Hens in the midden, ducks in dubs are seen;
On this side stands a barn, on that a byre,
A peat stack joins and forms a rural square;
The hoose is Glaud’s, there you may see him lean,
An’ to his divot seat invite his frien’."
In reading the impressions of these various writers, it
is evident that had the women supervised their households with knowledge
these households would have been cleaner and more comfortable, but it is
only fair to remember that the standard of cleanliness was very low in all
Manners were coarse and rude: quarrels, fightings and
acts of personal violence form the most conspicuous entries in the old
records. Men strike women, women "clapperclaw each other," and even the
dignitaries of the town are assailed in the street and in their
One common sin is for one woman to attack another by
"striking of her, scarting of her, and dinging her to the erd" (earth). [Chambers’s
Domestic Annals of Scotland.] In one instance "shooting of her down
in her own fire." Violent words often accompany these violent acts.
Bartilmo Lawteth strikes "one poor wife to the effusion of her blood."
Ninian Swan strikes Marion Simpson with "ane tangs" and knocks her down,
she, however, having previously given some provocation, as she did "spit
in his face." Elphinstone of Blythswood, one of the Glasgow baillies,
suffered a violent attack in the Council House on August 24, 1574,
from Robert Pirry, a tailor, who wounded him, striking one of the officers
at the same time. For this, Pirry lost his freedom as a burgess.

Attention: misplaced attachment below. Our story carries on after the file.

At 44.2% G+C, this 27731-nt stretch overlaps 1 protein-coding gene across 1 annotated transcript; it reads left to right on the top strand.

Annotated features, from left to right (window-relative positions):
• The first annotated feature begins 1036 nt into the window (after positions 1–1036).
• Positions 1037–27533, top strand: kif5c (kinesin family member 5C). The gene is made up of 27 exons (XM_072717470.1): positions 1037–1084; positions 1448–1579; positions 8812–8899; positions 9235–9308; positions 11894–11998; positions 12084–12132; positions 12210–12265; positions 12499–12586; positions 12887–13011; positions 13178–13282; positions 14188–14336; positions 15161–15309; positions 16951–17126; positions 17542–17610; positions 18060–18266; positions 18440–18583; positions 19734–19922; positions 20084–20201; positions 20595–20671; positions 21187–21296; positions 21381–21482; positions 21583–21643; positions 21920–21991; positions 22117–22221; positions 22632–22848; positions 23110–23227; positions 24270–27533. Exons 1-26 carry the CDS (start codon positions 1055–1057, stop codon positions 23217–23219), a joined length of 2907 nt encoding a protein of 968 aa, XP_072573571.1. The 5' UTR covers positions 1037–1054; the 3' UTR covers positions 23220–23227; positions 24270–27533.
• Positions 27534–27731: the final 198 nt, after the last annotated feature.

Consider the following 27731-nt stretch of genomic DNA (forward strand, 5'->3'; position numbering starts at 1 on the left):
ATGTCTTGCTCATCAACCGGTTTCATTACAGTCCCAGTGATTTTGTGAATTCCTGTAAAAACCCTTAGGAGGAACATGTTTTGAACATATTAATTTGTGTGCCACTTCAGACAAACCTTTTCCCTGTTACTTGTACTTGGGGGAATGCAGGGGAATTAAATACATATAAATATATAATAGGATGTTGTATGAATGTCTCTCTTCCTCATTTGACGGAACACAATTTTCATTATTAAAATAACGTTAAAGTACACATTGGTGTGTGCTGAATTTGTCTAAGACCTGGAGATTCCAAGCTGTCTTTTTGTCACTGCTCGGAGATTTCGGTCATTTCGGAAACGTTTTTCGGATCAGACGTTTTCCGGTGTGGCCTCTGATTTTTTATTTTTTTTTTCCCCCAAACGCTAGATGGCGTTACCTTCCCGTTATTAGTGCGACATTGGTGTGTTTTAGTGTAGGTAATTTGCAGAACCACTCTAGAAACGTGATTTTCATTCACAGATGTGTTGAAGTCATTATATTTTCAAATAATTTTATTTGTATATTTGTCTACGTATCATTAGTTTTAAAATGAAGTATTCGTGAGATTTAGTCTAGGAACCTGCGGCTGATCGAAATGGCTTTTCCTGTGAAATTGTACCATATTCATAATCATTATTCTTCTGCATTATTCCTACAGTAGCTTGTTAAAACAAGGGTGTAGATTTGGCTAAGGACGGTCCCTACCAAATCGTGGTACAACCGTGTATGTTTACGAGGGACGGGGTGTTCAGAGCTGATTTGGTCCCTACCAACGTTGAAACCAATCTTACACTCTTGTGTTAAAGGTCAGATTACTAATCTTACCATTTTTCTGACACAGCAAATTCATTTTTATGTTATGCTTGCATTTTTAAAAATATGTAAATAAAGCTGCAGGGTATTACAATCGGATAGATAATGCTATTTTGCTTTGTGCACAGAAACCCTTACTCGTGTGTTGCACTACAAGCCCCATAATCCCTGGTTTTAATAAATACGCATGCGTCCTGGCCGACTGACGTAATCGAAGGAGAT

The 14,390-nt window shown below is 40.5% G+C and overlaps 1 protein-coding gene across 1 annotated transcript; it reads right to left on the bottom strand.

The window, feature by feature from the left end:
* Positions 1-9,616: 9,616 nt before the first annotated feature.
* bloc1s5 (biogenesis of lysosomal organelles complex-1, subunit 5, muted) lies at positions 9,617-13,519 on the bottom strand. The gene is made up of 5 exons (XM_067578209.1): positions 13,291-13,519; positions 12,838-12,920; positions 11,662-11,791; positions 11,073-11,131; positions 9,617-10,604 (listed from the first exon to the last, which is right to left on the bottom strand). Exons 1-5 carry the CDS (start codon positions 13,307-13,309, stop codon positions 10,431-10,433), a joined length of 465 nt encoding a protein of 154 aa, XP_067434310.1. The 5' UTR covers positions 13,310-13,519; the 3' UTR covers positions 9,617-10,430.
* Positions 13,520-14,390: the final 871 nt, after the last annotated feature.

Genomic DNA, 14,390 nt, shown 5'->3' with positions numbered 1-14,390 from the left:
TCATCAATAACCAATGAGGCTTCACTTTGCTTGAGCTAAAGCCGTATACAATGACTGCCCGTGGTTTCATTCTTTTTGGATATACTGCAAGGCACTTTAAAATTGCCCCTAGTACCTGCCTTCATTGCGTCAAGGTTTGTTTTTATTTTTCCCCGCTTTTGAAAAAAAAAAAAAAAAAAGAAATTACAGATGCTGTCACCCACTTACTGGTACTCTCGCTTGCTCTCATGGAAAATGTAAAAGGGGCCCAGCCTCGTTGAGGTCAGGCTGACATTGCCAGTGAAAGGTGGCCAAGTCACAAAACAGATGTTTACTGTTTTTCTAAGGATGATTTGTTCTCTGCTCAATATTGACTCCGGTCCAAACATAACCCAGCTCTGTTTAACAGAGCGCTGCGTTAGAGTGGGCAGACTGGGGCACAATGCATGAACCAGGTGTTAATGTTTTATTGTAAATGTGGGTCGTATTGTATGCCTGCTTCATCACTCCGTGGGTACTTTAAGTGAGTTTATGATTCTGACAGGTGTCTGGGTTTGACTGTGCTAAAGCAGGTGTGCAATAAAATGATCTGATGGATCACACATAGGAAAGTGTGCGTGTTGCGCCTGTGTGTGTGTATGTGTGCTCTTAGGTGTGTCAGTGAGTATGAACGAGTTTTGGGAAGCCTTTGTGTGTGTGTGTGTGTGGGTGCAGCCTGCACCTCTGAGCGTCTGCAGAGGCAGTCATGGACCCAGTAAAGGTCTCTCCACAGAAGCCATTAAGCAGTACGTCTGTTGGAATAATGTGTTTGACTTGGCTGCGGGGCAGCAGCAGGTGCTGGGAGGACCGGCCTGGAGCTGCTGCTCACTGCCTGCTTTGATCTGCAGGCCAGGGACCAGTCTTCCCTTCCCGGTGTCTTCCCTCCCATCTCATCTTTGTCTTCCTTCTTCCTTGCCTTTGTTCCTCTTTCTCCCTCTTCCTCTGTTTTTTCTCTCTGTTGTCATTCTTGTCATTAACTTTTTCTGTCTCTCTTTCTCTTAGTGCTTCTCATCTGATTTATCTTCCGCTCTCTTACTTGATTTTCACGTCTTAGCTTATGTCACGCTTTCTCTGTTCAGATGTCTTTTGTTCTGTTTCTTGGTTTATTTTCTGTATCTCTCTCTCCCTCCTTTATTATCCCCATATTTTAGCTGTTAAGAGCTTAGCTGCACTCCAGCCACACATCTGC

In 1592, so the story goes, a young woman from Aberdeen
was so disgusted with the manners of the day that she came to complain to
King James, hoping that he would do something to improve matters.[Domestic
Annals of Scotland.] Her hopes were not justified. The story is a
quaint one. "There came from Aberdeen a young woman, called Helen Guthry,
daughter to John Guthry, saddler, to admonish the king of his duty. She
was so disquieted with the sins reigning in the country, swearing, filthy
speaking, profanation of the Sabbath, etc., that she could find no rest
till she came to the king. She presented a letter to him when he was going
to see his hounds. After he had read a little of it, he fell a laughing
that he could scarce stand on his feet, and swore so horribly that the
woman could not spare to reprove him. He asked her if she were a
prophetess. She answered she was a poor simple servant of God, that prayed
to make him a servant of God also; that was desirous vice should be
punished, and specially murder, which was chiefly craved at his hands;
that she could find no rest till she put him in mind of his duty. After
the king and courtiers had stormed a while, she was sent to the queen,
whom she found more courteous and humane. So great and many were the
enormities in the country, through impunity and want of justice, that the
minds of simple and poor young women were disquieted, as ye may see; but
the king and court had deaf ears to the crying sins."